Go Back   Steve's Digicams Forums > Digicam Help > General Discussion

Reply
 
Thread Tools Search this Thread
Old May 21, 2003, 7:05 PM   #11
Senior Member
 
Join Date: Oct 2002
Posts: 340
Default

Quote:
Originally Posted by Mike_PEAT
Quote:
Originally Posted by stefank
I agree the 3X zooms on a lot of cams are a bit on the short side
Well, it means more on the wide angle side of 50mm...many people here are wishing for cameras with more wide angle.

You can't just look at the 'x' of the zoom...you got to look at the numbers.
Alfisti's chief complaint!! No wide angle!!!!!!!!!!!!!!
Alfisti is offline   Reply With Quote
Old May 21, 2003, 7:08 PM   #12
Senior Member
 
Join Date: Dec 2002
Posts: 331
Default

I agree as well, when I recently bought a lense for my old oly om10 slr, i had the option of telephoto or wideangle. I eventually went with telephoto, but everytime i try to take pictures of subjects such as flowers, i wish i had that wide-angle lense. That is why i advocate cameras that can take add-on lenses, then you can get super wide angle and telephoto adapters for reasonable prices, thus eliminating my conundrum.
ardvark50 is offline   Reply With Quote
Old May 21, 2003, 7:14 PM   #13
Senior Member
 
Join Date: Oct 2002
Posts: 340
Default

Quote:
Originally Posted by ardvark50
I agree as well, when I recently bought a lense for my old oly om10 slr, i had the option of telephoto or wideangle. I eventually went with telephoto, but everytime i try to take pictures of subjects such as flowers, i wish i had that wide-angle lense. That is why i advocate cameras that can take add-on lenses, then you can get super wide angle and telephoto adapters for reasonable prices, thus eliminating my conundrum.
Yeah but they are bulky ........ you need these things when you travel and it's a right dog to cart all this gear around. Why it is SO HARD to make a 28mm leans that reaches ou to say 170mm at telephoto in a reasonably compact form i will never know.

If someone come up with it they would sell a bucket of cameras.
Alfisti is offline   Reply With Quote
Old May 21, 2003, 11:46 PM   #14
Senior Member
 
Join Date: Aug 2002
Posts: 1,910
Default

The problem is getting so much lens in one assembly, and making it take good pictures without too much distortion at either end of the zoom (one person here the other day complained about the barrel distortion in their Canon on the wide angle end of the camera's zoom).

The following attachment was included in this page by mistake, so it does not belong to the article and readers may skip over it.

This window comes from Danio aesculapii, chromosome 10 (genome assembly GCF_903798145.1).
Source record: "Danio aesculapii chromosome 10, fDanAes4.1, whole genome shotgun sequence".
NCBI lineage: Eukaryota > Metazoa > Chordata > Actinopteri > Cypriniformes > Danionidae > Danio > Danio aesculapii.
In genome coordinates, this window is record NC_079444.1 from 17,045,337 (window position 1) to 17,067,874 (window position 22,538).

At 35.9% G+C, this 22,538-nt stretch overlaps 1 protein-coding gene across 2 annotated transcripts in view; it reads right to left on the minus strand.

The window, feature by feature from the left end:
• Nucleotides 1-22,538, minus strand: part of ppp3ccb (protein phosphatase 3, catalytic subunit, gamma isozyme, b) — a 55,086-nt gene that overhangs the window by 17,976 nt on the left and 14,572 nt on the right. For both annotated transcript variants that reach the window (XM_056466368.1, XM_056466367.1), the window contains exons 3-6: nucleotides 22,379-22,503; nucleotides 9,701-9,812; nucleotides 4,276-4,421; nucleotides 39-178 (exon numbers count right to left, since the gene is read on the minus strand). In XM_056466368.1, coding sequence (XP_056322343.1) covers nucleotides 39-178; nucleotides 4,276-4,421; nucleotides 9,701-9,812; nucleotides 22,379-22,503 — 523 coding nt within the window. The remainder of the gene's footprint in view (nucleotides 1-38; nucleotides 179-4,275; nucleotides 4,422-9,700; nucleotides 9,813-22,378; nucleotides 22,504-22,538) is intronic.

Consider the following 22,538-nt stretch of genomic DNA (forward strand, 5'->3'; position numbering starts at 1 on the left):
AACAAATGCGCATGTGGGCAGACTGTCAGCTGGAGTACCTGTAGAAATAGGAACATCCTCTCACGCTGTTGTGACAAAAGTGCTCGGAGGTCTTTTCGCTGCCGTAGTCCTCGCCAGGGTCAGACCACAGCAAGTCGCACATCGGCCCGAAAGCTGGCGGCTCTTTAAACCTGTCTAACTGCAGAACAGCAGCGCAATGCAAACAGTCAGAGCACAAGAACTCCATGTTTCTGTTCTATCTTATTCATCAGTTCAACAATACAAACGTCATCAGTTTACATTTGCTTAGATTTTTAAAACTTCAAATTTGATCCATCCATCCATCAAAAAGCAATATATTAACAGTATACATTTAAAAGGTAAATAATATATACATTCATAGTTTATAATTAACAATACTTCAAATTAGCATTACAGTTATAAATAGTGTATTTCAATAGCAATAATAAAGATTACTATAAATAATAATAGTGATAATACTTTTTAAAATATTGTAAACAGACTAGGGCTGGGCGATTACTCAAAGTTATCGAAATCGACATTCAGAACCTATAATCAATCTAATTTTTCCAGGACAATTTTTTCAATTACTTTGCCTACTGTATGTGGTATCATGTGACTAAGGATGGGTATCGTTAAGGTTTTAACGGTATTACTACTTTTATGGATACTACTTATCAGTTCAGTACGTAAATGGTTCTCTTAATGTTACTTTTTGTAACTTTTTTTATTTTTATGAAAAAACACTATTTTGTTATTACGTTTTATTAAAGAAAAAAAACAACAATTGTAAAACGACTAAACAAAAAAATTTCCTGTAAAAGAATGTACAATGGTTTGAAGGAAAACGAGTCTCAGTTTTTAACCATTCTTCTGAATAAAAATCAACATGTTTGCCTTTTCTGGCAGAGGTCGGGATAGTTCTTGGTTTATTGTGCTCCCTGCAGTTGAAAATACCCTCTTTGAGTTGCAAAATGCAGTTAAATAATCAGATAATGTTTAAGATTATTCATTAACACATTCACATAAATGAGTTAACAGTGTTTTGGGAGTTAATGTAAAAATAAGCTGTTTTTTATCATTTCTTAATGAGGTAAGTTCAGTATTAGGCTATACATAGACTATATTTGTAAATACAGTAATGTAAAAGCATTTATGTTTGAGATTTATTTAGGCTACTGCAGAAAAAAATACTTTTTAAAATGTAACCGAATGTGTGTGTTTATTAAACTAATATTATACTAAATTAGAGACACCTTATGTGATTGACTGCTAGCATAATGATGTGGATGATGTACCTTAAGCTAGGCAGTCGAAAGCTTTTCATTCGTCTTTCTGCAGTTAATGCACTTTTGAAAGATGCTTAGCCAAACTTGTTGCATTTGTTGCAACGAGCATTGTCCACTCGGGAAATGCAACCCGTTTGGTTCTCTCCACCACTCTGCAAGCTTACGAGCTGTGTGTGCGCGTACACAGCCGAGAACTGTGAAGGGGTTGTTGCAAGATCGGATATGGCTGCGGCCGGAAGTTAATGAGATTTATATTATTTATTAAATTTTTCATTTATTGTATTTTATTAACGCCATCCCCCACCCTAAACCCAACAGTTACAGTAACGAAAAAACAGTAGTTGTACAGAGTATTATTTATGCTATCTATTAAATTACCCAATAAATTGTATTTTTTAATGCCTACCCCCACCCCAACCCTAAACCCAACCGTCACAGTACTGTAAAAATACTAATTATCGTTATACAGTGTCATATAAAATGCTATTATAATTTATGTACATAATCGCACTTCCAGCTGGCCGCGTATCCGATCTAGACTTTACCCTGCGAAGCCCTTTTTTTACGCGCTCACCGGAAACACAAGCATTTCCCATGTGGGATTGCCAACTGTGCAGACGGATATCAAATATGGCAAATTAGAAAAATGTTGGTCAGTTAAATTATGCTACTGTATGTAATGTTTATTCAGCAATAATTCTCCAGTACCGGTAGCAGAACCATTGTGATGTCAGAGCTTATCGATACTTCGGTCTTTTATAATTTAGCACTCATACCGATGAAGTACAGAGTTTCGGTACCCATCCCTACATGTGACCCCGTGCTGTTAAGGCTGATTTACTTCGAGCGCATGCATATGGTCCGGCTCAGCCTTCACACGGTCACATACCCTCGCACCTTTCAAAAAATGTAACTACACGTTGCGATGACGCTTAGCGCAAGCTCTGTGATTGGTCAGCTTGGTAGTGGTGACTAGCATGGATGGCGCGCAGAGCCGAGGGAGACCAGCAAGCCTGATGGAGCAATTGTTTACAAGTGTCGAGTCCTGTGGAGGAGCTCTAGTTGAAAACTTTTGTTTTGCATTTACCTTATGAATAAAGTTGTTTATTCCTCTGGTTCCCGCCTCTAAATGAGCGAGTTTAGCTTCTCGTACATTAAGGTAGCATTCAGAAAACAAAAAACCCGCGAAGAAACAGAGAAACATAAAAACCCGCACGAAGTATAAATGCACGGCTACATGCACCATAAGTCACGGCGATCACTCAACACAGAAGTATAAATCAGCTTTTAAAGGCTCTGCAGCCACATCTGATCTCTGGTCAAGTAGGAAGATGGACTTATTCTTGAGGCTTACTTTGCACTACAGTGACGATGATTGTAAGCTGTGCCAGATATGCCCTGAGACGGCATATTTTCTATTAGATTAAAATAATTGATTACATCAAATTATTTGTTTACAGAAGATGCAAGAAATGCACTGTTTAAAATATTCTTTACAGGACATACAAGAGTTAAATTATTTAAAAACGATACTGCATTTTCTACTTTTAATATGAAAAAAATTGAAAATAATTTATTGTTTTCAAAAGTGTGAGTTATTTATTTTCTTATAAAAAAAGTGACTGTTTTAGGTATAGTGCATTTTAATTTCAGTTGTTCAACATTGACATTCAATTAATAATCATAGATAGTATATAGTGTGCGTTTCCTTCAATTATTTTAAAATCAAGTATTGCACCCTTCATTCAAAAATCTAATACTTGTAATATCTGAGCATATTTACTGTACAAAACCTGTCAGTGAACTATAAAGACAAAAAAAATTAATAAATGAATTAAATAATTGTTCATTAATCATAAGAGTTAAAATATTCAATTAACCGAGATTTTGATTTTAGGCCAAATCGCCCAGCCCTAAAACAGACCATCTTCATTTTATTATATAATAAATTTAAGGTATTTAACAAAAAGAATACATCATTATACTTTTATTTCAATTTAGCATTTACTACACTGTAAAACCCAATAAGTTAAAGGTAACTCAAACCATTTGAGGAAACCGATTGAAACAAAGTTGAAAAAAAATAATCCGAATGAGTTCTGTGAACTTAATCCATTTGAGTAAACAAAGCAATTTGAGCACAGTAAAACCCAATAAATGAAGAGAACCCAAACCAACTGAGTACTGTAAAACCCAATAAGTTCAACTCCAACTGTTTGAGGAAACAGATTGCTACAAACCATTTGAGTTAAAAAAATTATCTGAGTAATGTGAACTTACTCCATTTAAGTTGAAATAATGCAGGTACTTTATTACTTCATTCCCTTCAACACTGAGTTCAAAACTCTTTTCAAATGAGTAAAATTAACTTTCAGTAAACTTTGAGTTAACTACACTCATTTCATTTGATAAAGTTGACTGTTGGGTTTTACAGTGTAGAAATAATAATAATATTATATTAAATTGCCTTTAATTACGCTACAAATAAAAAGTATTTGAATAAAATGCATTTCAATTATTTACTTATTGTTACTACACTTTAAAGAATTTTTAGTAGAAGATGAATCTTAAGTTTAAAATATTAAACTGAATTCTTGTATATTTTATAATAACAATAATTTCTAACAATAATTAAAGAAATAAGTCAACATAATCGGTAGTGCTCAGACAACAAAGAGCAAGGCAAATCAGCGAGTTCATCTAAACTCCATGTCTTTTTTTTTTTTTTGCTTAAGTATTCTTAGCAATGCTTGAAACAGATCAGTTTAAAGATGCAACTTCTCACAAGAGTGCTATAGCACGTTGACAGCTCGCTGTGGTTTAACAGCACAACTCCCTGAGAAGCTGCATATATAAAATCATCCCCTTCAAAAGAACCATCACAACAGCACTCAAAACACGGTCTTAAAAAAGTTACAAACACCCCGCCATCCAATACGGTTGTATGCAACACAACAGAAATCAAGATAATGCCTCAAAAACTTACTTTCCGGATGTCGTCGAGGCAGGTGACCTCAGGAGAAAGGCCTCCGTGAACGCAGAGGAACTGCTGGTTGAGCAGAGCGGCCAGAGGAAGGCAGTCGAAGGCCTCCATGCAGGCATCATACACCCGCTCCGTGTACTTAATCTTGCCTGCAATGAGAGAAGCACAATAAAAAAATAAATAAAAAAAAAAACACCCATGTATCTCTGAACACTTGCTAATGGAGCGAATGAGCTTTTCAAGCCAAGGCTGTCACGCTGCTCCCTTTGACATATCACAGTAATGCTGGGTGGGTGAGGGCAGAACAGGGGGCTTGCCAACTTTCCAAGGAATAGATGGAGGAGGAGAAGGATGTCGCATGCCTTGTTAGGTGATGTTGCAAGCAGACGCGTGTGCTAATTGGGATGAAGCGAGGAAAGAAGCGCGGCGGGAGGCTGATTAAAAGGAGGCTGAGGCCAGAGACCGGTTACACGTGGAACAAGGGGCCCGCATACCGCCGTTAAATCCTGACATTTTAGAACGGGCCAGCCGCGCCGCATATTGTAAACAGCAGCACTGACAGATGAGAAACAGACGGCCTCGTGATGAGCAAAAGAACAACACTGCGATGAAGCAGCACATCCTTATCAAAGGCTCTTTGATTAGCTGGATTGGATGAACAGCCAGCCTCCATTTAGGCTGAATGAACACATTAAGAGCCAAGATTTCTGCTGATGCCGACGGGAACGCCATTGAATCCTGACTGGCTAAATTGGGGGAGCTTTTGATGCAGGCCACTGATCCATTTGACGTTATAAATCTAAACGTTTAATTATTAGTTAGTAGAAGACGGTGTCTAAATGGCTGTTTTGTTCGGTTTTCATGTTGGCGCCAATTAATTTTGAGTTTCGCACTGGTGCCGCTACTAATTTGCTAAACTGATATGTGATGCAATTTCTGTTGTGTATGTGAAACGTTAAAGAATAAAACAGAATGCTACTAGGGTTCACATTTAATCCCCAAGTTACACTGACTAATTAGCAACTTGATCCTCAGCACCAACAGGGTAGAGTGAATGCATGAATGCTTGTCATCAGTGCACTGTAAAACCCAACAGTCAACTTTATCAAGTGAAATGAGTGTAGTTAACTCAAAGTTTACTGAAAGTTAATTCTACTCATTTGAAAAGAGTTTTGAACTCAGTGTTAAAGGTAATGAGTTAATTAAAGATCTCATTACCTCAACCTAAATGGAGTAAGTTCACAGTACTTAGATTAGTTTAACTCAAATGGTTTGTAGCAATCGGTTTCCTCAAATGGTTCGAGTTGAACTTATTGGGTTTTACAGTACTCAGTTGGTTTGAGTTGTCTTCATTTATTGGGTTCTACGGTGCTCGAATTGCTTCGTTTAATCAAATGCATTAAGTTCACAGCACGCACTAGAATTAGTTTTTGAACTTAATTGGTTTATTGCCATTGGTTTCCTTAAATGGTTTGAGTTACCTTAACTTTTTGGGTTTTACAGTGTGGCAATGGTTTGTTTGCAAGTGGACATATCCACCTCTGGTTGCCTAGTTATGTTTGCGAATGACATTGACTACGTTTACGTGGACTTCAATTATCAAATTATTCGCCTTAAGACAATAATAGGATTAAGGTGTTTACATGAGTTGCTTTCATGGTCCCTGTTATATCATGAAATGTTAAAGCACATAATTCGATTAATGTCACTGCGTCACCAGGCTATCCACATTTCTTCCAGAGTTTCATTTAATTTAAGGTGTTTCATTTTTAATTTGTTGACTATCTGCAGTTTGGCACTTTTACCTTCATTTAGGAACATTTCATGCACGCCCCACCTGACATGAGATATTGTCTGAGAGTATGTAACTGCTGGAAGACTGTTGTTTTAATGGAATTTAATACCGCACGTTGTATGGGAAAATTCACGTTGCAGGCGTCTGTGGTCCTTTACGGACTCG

Of course there's nothing stopping you from using a wide angle converter (or even a tele converter) at the end of your lens (unless your camera can't accept converters) to expand the capabilities of your lens.

As for putting such a lens in a compact unit, you have to remember that in order to operate at such a large range the optics inside the lens have to have a certain amount of travel. My own camera, an Olympus C-700 has a 38-380mm (5.9-59mm) lens, but many people complain about the large size of it, but you can't put so much lens in a pocket camera.

You have to make compromises...do you want a camera that can fit in your shirt pocket but limit yourself on the type of pictures you can take with it, or do you want a camera with a good lens with a long range of zoom. Personally, I have never considered the physical size of the body camera when buying it.
Mike_PEAT is offline   Reply With Quote
Old May 21, 2003, 11:51 PM   #15
Senior Member
 
Join Date: Oct 2002
Posts: 340
Default

IMHO it's just laziness ... if someone sat down and tried to do it they could pull it off.

I bought a fuji 3800 which is hardly the biggest camera in the world and still .. i miss shots because i can't be bothered carting it around everywhere ........ it's just too bulky.


Quote:
Originally Posted by Mike_PEAT
The problem is getting so much lens in one assembly, and making it take good pictures without too much distortion at either end of the zoom (one person here the other day complained about the barrel distortion in their Canon on the wide angle end of the camera's zoom).